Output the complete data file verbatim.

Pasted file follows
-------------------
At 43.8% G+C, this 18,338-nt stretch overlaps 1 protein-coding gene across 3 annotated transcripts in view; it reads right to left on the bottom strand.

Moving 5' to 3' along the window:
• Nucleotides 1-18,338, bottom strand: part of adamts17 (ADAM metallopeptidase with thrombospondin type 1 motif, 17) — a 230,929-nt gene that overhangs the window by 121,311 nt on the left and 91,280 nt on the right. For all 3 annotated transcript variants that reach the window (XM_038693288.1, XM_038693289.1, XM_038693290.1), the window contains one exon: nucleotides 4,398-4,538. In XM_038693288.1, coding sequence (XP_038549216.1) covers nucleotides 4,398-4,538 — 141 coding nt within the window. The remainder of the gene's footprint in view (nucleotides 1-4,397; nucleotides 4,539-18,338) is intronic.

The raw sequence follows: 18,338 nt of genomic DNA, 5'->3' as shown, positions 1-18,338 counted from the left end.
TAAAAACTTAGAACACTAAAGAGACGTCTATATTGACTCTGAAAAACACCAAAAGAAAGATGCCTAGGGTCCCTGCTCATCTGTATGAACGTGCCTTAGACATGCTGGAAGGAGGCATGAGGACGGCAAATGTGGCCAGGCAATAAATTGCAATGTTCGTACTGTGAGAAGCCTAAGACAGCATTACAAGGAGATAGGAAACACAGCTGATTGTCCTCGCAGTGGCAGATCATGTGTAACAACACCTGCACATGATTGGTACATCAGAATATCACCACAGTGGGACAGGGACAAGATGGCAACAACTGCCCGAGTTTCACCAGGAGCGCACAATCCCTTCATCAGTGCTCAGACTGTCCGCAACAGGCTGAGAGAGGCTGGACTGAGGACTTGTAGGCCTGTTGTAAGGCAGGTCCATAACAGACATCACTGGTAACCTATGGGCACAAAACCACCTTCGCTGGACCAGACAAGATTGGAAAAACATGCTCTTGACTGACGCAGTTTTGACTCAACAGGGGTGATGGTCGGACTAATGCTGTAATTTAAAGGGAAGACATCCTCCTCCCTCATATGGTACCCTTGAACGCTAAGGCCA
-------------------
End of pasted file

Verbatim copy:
At 43.8% G+C, this 18,338-nt stretch overlaps 1 protein-coding gene across 3 annotated transcripts in view; it reads right to left on the bottom strand.

Moving 5' to 3' along the window:
• Nucleotides 1-18,338, bottom strand: part of adamts17 (ADAM metallopeptidase with thrombospondin type 1 motif, 17) — a 230,929-nt gene that overhangs the window by 121,311 nt on the left and 91,280 nt on the right. For all 3 annotated transcript variants that reach the window (XM_038693288.1, XM_038693289.1, XM_038693290.1), the window contains one exon: nucleotides 4,398-4,538. In XM_038693288.1, coding sequence (XP_038549216.1) covers nucleotides 4,398-4,538 — 141 coding nt within the window. The remainder of the gene's footprint in view (nucleotides 1-4,397; nucleotides 4,539-18,338) is intronic.

The raw sequence follows: 18,338 nt of genomic DNA, 5'->3' as shown, positions 1-18,338 counted from the left end.
TAAAAACTTAGAACACTAAAGAGACGTCTATATTGACTCTGAAAAACACCAAAAGAAAGATGCCTAGGGTCCCTGCTCATCTGTATGAACGTGCCTTAGACATGCTGGAAGGAGGCATGAGGACGGCAAATGTGGCCAGGCAATAAATTGCAATGTTCGTACTGTGAGAAGCCTAAGACAGCATTACAAGGAGATAGGAAACACAGCTGATTGTCCTCGCAGTGGCAGATCATGTGTAACAACACCTGCACATGATTGGTACATCAGAATATCACCACAGTGGGACAGGGACAAGATGGCAACAACTGCCCGAGTTTCACCAGGAGCGCACAATCCCTTCATCAGTGCTCAGACTGTCCGCAACAGGCTGAGAGAGGCTGGACTGAGGACTTGTAGGCCTGTTGTAAGGCAGGTCCATAACAGACATCACTGGTAACCTATGGGCACAAAACCACCTTCGCTGGACCAGACAAGATTGGAAAAACATGCTCTTGACTGACGCAGTTTTGACTCAACAGGGGTGATGGTCGGACTAATGCTGTAATTTAAAGGGAAGACATCCTCCTCCCTCATATGGTACCCTTGAACGCTAAGGCCA